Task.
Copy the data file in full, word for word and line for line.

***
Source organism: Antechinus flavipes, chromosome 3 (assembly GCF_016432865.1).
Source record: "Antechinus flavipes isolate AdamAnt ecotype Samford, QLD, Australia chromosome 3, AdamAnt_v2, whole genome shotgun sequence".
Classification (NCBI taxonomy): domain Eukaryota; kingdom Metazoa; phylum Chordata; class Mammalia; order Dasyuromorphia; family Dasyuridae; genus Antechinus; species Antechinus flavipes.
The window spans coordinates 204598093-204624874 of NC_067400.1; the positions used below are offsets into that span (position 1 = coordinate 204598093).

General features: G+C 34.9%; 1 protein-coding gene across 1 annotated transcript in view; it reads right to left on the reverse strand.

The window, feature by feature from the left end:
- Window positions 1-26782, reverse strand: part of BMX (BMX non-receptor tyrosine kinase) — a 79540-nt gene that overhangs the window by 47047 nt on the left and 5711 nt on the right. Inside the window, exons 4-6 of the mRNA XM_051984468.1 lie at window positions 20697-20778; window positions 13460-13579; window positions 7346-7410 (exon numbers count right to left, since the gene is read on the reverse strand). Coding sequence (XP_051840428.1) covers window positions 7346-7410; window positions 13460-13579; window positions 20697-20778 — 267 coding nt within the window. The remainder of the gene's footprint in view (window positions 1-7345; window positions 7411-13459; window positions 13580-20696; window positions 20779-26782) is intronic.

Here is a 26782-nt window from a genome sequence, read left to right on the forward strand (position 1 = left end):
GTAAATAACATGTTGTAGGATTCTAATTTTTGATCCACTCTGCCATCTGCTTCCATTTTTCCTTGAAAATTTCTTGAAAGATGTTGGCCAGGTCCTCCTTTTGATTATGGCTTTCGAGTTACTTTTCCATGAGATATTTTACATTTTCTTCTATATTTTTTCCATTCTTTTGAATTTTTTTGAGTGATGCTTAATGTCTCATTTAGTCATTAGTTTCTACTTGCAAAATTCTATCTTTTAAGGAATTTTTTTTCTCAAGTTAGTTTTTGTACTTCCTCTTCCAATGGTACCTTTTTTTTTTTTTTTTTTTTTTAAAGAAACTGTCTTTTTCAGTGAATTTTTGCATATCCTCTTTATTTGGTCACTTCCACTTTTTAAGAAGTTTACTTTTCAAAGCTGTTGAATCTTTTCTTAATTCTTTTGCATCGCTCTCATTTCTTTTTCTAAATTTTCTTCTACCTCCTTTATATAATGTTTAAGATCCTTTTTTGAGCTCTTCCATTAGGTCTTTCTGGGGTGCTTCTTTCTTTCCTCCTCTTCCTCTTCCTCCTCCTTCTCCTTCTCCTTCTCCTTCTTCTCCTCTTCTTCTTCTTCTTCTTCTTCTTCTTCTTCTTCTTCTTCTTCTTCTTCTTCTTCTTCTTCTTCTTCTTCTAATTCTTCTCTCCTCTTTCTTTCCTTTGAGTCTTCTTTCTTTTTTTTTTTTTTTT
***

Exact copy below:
Source organism: Antechinus flavipes, chromosome 3 (assembly GCF_016432865.1).
Source record: "Antechinus flavipes isolate AdamAnt ecotype Samford, QLD, Australia chromosome 3, AdamAnt_v2, whole genome shotgun sequence".
Classification (NCBI taxonomy): domain Eukaryota; kingdom Metazoa; phylum Chordata; class Mammalia; order Dasyuromorphia; family Dasyuridae; genus Antechinus; species Antechinus flavipes.
The window spans coordinates 204598093-204624874 of NC_067400.1; the positions used below are offsets into that span (position 1 = coordinate 204598093).

General features: G+C 34.9%; 1 protein-coding gene across 1 annotated transcript in view; it reads right to left on the reverse strand.

The window, feature by feature from the left end:
- Window positions 1-26782, reverse strand: part of BMX (BMX non-receptor tyrosine kinase) — a 79540-nt gene that overhangs the window by 47047 nt on the left and 5711 nt on the right. Inside the window, exons 4-6 of the mRNA XM_051984468.1 lie at window positions 20697-20778; window positions 13460-13579; window positions 7346-7410 (exon numbers count right to left, since the gene is read on the reverse strand). Coding sequence (XP_051840428.1) covers window positions 7346-7410; window positions 13460-13579; window positions 20697-20778 — 267 coding nt within the window. The remainder of the gene's footprint in view (window positions 1-7345; window positions 7411-13459; window positions 13580-20696; window positions 20779-26782) is intronic.

Here is a 26782-nt window from a genome sequence, read left to right on the forward strand (position 1 = left end):
GTAAATAACATGTTGTAGGATTCTAATTTTTGATCCACTCTGCCATCTGCTTCCATTTTTCCTTGAAAATTTCTTGAAAGATGTTGGCCAGGTCCTCCTTTTGATTATGGCTTTCGAGTTACTTTTCCATGAGATATTTTACATTTTCTTCTATATTTTTTCCATTCTTTTGAATTTTTTTGAGTGATGCTTAATGTCTCATTTAGTCATTAGTTTCTACTTGCAAAATTCTATCTTTTAAGGAATTTTTTTTCTCAAGTTAGTTTTTGTACTTCCTCTTCCAATGGTACCTTTTTTTTTTTTTTTTTTTTTTAAAGAAACTGTCTTTTTCAGTGAATTTTTGCATATCCTCTTTATTTGGTCACTTCCACTTTTTAAGAAGTTTACTTTTCAAAGCTGTTGAATCTTTTCTTAATTCTTTTGCATCGCTCTCATTTCTTTTTCTAAATTTTCTTCTACCTCCTTTATATAATGTTTAAGATCCTTTTTTGAGCTCTTCCATTAGGTCTTTCTGGGGTGCTTCTTTCTTTCCTCCTCTTCCTCTTCCTCCTCCTTCTCCTTCTCCTTCTCCTTCTTCTCCTCTTCTTCTTCTTCTTCTTCTTCTTCTTCTTCTTCTTCTTCTTCTTCTTCTTCTTCTTCTTCTTCTTCTTCTAATTCTTCTCTCCTCTTTCTTTCCTTTGAGTCTTCTTTCTTTTTTTTTTTTTTTT